We really get all of the fixings at Shopify. The flexibility to work from home, from cafes, from a friend's house, wherever there's wifi. Mind you, with the allure of a breakfast bar and lunches and suppers [at our facility], it's tough to stay at home all day. Some of our Gurus will work from home for the first part of their shift and then migrate to the office to catch up on meetings, and to be in that energetic team environment. We also get a gym membership to an awesome facility in the Byward Market [here in Ottawa], and a yearly "Sportify Fund" of $250 to spend on anything that will benefit your health. That's not to mention a spending account for educational purposes, the in-house cleaning service, or ownership in the company via share options – among other nice benefits.

What are the main performance metrics Gurus are measured on?  

We have a general expectation of what we call interactions. To stay on top of things, everyone is expected to complete a defined number of daily interactions with customers, whether through phone, email or live chat. The other main metrics are focused on the quality of interactions. Going back to Shopify as a data-driven company, we have a ton of data that speaks to those interactions – e.g, the time it took to respond to an email, the length of a live chat, how long it took to pick up a call, wrap-up time, etc. These are all regarded as metrics that empower our Gurus, as they can identify time-sinks and work to improve them.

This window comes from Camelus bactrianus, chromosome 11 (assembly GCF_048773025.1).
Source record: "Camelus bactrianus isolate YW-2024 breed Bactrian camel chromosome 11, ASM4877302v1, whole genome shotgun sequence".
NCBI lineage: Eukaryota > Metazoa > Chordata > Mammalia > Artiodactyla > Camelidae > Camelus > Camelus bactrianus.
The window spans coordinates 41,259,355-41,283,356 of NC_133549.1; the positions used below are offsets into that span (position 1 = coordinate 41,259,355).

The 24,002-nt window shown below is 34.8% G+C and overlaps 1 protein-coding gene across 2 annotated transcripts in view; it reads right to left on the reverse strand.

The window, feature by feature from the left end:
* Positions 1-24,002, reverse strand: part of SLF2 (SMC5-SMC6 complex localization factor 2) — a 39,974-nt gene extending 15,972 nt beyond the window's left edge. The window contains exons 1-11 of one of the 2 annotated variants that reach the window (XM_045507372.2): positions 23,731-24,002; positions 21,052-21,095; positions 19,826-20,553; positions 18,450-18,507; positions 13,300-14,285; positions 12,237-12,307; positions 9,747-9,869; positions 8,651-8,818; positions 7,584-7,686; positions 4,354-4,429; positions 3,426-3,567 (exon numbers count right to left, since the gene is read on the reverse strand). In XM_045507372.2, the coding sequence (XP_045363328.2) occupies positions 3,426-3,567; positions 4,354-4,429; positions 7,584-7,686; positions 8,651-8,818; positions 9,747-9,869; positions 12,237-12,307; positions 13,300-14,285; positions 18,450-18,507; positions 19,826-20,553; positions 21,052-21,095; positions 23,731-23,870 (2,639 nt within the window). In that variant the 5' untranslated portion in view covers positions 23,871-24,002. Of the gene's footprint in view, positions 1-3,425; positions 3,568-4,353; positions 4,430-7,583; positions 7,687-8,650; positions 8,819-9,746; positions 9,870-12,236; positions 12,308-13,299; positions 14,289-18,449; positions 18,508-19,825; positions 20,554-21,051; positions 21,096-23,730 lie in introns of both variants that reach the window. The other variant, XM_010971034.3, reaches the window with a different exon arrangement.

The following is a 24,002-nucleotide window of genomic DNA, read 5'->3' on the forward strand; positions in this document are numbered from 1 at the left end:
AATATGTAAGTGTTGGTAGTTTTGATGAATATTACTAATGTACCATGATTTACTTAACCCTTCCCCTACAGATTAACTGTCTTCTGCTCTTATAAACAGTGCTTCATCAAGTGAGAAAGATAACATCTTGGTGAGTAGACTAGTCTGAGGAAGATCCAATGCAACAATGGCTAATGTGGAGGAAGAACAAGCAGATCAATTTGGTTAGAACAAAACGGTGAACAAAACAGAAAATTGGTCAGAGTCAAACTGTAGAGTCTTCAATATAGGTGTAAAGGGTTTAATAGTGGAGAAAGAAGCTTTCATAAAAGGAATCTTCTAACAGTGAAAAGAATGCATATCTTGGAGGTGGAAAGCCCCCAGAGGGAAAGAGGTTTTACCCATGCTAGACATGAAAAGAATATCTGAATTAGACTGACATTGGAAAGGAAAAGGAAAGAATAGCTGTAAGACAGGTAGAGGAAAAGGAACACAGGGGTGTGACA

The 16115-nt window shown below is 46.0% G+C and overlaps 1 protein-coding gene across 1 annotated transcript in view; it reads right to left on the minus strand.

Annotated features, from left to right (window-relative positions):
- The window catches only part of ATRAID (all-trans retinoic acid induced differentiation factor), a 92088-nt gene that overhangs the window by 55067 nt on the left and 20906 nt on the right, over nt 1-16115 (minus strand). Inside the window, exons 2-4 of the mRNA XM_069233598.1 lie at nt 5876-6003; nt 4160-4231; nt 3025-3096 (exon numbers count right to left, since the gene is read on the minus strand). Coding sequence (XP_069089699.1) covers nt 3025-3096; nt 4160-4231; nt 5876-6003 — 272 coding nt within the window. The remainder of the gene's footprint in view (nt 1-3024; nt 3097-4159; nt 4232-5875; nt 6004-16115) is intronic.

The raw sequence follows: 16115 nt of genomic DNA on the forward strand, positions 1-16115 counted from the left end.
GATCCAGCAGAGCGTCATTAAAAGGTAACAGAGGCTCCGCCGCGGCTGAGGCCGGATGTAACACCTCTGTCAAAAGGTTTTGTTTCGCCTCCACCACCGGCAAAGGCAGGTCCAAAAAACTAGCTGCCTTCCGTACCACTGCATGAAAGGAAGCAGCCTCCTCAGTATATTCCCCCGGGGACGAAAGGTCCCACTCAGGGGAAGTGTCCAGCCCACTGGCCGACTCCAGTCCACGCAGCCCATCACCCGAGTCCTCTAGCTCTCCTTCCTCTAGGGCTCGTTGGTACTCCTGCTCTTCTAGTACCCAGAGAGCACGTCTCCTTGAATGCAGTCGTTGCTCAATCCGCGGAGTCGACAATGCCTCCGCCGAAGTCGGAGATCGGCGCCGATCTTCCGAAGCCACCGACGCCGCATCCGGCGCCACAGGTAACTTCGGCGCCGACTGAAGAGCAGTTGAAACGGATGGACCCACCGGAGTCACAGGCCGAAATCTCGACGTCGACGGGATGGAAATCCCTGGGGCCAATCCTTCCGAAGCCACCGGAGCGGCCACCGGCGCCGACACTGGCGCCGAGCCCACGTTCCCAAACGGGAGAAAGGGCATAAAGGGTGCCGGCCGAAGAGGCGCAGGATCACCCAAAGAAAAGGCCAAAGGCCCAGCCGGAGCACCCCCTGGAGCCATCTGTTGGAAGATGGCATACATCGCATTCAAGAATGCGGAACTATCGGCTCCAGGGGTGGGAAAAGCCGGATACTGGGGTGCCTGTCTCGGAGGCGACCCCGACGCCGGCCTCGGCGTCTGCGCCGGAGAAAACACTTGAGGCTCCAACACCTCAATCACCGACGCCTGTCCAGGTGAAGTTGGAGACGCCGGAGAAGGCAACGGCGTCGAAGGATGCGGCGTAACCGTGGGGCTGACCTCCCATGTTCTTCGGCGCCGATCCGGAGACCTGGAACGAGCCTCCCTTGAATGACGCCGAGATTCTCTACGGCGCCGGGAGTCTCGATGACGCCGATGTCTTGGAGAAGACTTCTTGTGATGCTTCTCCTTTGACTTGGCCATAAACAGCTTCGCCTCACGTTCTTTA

With that, we've built up a culture that doesn't require a singular focus on metrics. Another thing which is kind of a hybrid of culture and metrics is our internal reward system called Unicorn – it's a system of peer-based recognition, where employees can nominate fellow employees with a Unicorn post, and where others can dedicate votes and the receivers of the votes will actually get cold hard cash. So if a Guru works on a day off writing a killer support tutorial, we'll recognize his or her efforts in front of the team.